Psychologist David Klahr named Bingham Professor

After years of having an effect on Carnegie Mellon and other institutions, David Klahr, a researcher in education, has received the prestigious title of Walter van Dyke Bingham Professor of Cognitive Development and Education Sciences from Carnegie Mellon University.

Klahr’s accomplishments include the investigations of scientific discovery and cognitive development. Klahr has written several papers addressing these topics, each one recognized by esteemed publications, including the British Journal of Psychology and the International Journal of Man-Machine Studies.

Michael Scheier, head of Carnegie Mellon’s psychology department, said that there are two characteristics that distinguish Klahr as an education researcher.

“The first is the quality of his research. Put simply, David is a first-class scientist and theoretician, who [has done] some of the most interesting work on the nature of scientific reasoning. The second characteristic is that David is determined to have the seeds of his work find its way into educational practice and policy. He is very committed to seeing that scientific findings get translated into real-world classroom settings.”

Klahr graduated from Carnegie Mellon with a master’s degree in 1965 and a doctoral degree from the Graduate School of Industrial Administration (Tepper School of Business) in 1968.
Prior to teaching at Carnegie Mellon, Klahr taught at the University of Chicago and the London School of Business. Klahr also conducted research at the University of Stirling.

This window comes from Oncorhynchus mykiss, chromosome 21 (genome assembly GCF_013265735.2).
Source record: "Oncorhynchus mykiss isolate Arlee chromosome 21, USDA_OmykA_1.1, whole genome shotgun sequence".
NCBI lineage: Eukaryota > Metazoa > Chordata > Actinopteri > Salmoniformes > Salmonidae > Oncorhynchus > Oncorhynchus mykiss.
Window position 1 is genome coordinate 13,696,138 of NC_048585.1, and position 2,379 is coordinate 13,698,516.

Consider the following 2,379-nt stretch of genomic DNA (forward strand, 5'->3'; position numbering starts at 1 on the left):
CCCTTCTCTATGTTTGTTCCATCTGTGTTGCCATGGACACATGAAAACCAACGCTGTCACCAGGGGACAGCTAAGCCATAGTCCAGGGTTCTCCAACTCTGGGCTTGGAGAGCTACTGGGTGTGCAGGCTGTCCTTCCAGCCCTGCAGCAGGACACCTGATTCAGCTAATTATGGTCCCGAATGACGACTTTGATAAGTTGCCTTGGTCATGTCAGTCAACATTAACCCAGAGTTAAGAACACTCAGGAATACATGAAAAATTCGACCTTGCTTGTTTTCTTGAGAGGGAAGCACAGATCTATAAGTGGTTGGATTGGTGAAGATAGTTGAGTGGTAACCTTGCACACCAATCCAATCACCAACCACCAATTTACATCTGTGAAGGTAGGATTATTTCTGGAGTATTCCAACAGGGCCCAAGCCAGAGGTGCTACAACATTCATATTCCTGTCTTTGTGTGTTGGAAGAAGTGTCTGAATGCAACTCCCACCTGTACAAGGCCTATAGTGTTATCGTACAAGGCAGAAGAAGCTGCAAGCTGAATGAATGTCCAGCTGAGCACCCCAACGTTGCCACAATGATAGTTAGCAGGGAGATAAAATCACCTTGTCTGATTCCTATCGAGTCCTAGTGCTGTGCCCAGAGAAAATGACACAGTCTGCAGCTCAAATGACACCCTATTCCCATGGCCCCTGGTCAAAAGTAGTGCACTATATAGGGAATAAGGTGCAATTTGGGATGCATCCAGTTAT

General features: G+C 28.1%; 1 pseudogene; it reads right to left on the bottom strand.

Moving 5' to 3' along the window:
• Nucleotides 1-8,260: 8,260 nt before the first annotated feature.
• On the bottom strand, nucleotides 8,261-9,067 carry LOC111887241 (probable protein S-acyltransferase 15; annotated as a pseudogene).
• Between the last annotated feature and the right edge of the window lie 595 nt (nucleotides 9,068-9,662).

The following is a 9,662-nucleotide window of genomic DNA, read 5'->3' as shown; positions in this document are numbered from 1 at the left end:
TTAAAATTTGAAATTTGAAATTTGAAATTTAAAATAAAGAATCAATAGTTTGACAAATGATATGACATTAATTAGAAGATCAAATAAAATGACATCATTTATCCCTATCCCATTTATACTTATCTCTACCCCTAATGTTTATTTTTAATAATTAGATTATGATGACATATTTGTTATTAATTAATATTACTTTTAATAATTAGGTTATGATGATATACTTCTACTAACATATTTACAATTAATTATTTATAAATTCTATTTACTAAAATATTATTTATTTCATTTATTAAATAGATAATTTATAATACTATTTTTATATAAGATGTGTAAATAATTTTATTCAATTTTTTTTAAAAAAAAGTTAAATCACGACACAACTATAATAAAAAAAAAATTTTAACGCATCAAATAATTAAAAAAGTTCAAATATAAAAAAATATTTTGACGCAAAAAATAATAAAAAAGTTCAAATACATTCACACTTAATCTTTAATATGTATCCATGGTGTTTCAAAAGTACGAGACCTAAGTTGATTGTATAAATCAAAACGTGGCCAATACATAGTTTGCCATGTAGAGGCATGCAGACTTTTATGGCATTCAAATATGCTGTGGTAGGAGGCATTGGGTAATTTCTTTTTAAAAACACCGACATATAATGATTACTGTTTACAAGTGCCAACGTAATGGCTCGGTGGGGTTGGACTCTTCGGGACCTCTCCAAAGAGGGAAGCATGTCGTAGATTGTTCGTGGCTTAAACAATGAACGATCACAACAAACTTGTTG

After joining Carnegie Mellon in 1969, Klahr became the head of the psychology department in 1983 for the next 10 years.

Klahr is currently a fellow of the American Psychological Association and the Association for Psychological Science. In addition, Klahr is a member of the governing board for the Cognitive Development Society.

Klahr’s contributions to these organizations include input from his own publications

“I hope to be able to continue to contribute to educational research efforts,” Klahr said, “both in programs at CMU, such as PIER [Program of Interdisciplinary Educational Research] and the PSLC [Pittsburgh Science of Learning Center], as well as serving on national committees that are involved with improving education, such as the National Academy of Education, and the National Research Council.”

PIER is a program within Carnegie Mellon that teaches scientists how to conduct research that is required for practicing education. Klahr directs this program, personally assisting students in conducting research as well as submitting his own work to PIER for improvements on their methodology.

PSLC, on the other hand, is an institution in which researchers conduct experiments that investigate learning. The institution holds a variety of resources, including online course authorship and learning curve analysis software.

Klahr’s most recent study pertains to the cognitive process that supports children’s scientific thinking. Klahr strives to improve the teaching of experimental science.
“My research is aimed at understanding the most effective ways to teach elementary school children how to design experiments,” Klahr said.

Klahr said that he views his research as a contribution to the education of many grade levels in a variety of ways.

Klahr said, “First, the topic is a central part of the science curriculum, and anything that improves kids’ understanding of how to ‘do science’ is valuable. Second, I try very hard to make sure that any claims made about effective instruction are supported by rigorous evidence, rather than by hunch, intuition, and tradition...which, unfortunately is all too common in education.”